Recently, some of our StyleBlueprint team was able to attend a small dinner party centered around Kroger’s initiative on lowering food waste. It was at Bailey Rae’s Nashville home, and the food, decor and conversation were incredible — and the suggestions really hit home as they were so practical.
That conversation led to today’s article, which takes a different spin on what to do with Thanksgiving leftovers. Instead of reinventing your leftovers, what if you had less leftovers to start with? Today, Bailey Rae and some of the StyleBlueprint team provide suggestions on how to cook your main meal and sides and have less to pack up at the end.
Bailey Rae suggested these five options to lower food waste:
- Be mindful about how much you cook. For example, if a recipe calls for 1.5 pounds of Brussels sprouts, don’t cook two pounds just because the bag of Brussels is a two-pound bag. Use the half pound of raw vegetables for something else next week.
- Make a great stock. Save the scraps from all the different vegetables you are using in a big Ziploc bag. Keep your turkey bones as well. Then, on the Sunday after Thanksgiving, when you are tired of leftovers and your guests have left, cook an amazing stock with the turkey carcass, water, herbs, vegetables … cook for 3-4 hours. Then, cool the stock and freeze. This will be better than any stock you buy, and you can use it for your upcoming soups, vegetables and other recipes that require stock.
- Make veggie hashes. Scour your fridge for leftover potatoes and vegetables, and cut into chunks or finely dice — just use them up. Make a hash in a skillet, and add an egg and some toast for a delicious breakfast.
- Pickle your vegetables. You can basically pickle any raw vegetable, and then it has 6-8 weeks shelf life in the refrigerator. You don’t really need a recipe, but typically use a 50/50 water/vinegar ratio. You can use any vinegar … red wine vinegar, apple cider or white distilled for mixed veggies. These make a great gift for the holidays as well. Consider adding any spices that you want, like garlic, mustard seeds, red pepper flakes and herbs.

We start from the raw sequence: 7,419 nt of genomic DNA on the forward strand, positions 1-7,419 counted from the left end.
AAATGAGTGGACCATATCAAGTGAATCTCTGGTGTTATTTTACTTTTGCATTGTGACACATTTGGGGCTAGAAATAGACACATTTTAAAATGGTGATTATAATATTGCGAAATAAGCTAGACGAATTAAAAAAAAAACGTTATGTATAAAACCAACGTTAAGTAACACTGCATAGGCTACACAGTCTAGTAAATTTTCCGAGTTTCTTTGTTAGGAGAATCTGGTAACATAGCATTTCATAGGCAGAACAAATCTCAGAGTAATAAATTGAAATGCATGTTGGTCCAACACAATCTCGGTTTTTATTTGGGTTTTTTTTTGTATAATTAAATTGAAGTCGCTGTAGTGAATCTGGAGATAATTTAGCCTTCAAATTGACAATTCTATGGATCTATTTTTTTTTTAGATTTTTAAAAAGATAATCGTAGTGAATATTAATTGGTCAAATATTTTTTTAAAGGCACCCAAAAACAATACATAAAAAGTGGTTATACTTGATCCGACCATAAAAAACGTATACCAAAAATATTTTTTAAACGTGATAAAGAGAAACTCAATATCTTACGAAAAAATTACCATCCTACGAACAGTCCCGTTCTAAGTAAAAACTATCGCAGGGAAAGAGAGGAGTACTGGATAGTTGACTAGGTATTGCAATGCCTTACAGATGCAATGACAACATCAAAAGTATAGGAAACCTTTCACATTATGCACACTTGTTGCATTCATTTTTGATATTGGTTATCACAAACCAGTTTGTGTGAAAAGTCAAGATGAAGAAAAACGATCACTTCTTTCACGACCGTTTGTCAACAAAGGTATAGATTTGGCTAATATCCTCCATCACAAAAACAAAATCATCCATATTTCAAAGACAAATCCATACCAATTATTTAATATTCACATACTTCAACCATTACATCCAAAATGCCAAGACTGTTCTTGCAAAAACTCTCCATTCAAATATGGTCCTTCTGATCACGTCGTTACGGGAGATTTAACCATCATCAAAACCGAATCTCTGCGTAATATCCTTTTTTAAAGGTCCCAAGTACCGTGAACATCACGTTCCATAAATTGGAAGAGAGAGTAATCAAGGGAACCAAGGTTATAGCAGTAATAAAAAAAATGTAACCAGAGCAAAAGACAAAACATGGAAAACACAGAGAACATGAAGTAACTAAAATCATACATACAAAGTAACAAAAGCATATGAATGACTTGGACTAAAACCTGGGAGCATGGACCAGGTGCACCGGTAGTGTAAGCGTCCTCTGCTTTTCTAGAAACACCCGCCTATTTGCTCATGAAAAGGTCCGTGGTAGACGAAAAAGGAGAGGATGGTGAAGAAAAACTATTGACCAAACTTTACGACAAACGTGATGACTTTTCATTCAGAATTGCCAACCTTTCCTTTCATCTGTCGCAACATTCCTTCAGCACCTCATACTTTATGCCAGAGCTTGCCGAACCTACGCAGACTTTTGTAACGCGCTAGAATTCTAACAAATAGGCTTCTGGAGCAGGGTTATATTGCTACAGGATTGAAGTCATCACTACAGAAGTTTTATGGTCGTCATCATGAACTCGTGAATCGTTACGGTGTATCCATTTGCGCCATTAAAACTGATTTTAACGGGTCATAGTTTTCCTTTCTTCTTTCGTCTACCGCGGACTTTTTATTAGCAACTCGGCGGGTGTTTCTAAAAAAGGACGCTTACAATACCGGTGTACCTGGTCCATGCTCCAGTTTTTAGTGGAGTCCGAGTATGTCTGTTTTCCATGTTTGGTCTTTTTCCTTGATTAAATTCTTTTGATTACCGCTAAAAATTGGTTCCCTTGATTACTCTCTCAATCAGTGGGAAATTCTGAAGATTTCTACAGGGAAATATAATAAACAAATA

- Make croutons with leftover bread. Bread is something that you often buy at the store, and thus you can easily end up with too much. Consider making homemade croutons as they are so easy. Cook them with some olive oil over low heat in a skillet. Bailey Rae likes to add Italian seasoning for extra flavor. They’ll keep for a few weeks in an airtight container, and you can refresh them in the skillet if they get a little soft. This works for any type of bread. Use the croutons on salads and warm soups.
Other tips from the StyleBlueprint team:
Alex Hendrickson — “On a day like Thanksgiving, when there are so many dishes (namely sides), folks don’t typically take full servings (because they want a bite of everything). So if a recipe serves four, it will be enough for 6-8. I always want to make more food than necessary, but my sister (and the chef in the family) always reminds us of how many leftovers we will have.”
Linda Reeve — “At my farm, I have a large soapstone sink and keep an old-fashioned enamel bucket with a lid on it at all times. ALL vegetable waste, plate and pan scrapings, wilted flowers, leftover pancakes AND MORE go in, and it is given to my flock of chickens. They love every bit of it and come running when they see a white bucket in my hands.”
Liza Graves — “I was just reading an article about how natural turkeys aren’t 25-30 pounds and questioning why we buy these enormous birds just to replicate the Norman Rockwell vision many of us have for our Thanksgiving table. There is a trend, especially among millennials, to buy smaller turkeys and thus have a more natural bird and less waste. Makes perfect sense to me (as someone who typically has waaaaay too much meat left over each year!).”
Megan Casey — “Have a side of roasted carrots for the dinner, use the carrot greens to sub in for basil in a pesto recipe the next day. You can use any pesto recipe, just blanch and cool the greens before to soften them. Also, you could cook a duck instead of a turkey. It’s smaller so there are less leftovers!”
Here’s to a happy Thanksgiving — with fewer leftovers!